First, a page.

“It was a special moment just because I know this kid and remembered when he wasn’t even starting at Georgia Southern yet,” Davis said. “So I saw the whole transformation from this random kid to becoming a draft pick.”
Seeing Vildor get drafted was also a rewarding experience for Davis because it validated all the hard work, time and effort that he has put into becoming an established and highly regarded defensive backs coach.
Vildor’s growth and development over the years also showed some of Davis’ younger clients an example of how much they can achieve if they continue to put in the work themselves.
“All the guys after him [Vildor], they just look at him,” Davis said. “He is like the big brother to everybody. They are like ‘if Kindle is training with this guy and getting all these accolades and he looks that sharp and smooth, it’s got to work.’ He led the way the right way and it worked out.”
Just as Vildor is seen as an older brother to some of the younger, aspiring cornerbacks, Davis sees himself in the same role for Vildor. The two will hangout, play some Playstation and occasionally grab lunch when they are both in town.
Davis also just tries to be there for Vildor “whether it’s physically or mentally or [when] he just has questions about anything.” All of the off-the-field interactions have helped Davis and Vildor to establish even better chemistry with each other.
That’s why when Davis puts Vildor through his rigorous workouts he knows that he is going to get the same kind of effort out of him every single time. It isn’t just Davis who has noticed this about Vildor either. Some of the veteran cornerbacks that Davis has worked with like Kenny Moore, A.J. Bouye and Tre Herndon all have told Davis that “coaches are going to love him.”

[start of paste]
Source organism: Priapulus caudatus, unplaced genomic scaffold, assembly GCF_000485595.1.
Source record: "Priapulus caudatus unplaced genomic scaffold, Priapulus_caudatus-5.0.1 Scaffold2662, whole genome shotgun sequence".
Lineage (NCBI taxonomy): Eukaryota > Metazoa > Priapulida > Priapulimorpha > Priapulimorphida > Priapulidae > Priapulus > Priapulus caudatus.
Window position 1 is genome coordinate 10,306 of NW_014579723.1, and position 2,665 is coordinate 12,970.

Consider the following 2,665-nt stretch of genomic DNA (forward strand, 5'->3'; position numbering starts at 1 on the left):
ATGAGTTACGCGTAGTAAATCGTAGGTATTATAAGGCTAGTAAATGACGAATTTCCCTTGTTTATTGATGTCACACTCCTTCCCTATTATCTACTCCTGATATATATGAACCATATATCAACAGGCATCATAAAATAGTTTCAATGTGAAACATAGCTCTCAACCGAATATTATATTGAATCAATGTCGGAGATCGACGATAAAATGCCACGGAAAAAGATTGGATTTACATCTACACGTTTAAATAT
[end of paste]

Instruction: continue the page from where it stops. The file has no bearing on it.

Another veteran cornerback who has recognized the player Vildor has become, especially since the two will likely be competing against one another when training camp starts, is Bears nickelback Buster Skrine, who grew up with Davis and competed against him when they were in high school and in college.
“[Skrine] knows it’s going to be tough because he knows me,” Davis said. “We grew up together, so he knows my standards. It will be good for them both because Buster is very competitive, and Buster is a professional.”
Bears general manager Ryan Pace told reporters during a conference call back in April that the 5-foot-11, 190-pound cornerback is capable of playing as the nickel or on the outside.
Davis has been training Vildor at the nickel position the entire offseason because he is already used to playing on the outside. Only time will tell where Vildor ends up, but regardless, Davis is confident Vildor will have success in the league.
“The level of skill that he has, the IQ that he has, the intelligence of the game and just him being a competitor and a tough player gives me my reasoning and feeling that Kindle is going to be an NFL player for a long time,” Davis said. “Guys that are disciplined, guys that try and perfect their craft, guys that are smart, guys that are coachable, it really doesn’t matter where you put them. They are going to rise to the top because they are practicing good habits, and that is just what kind of guy he is.”
And Davis knew all of that about Vildor since Day 1.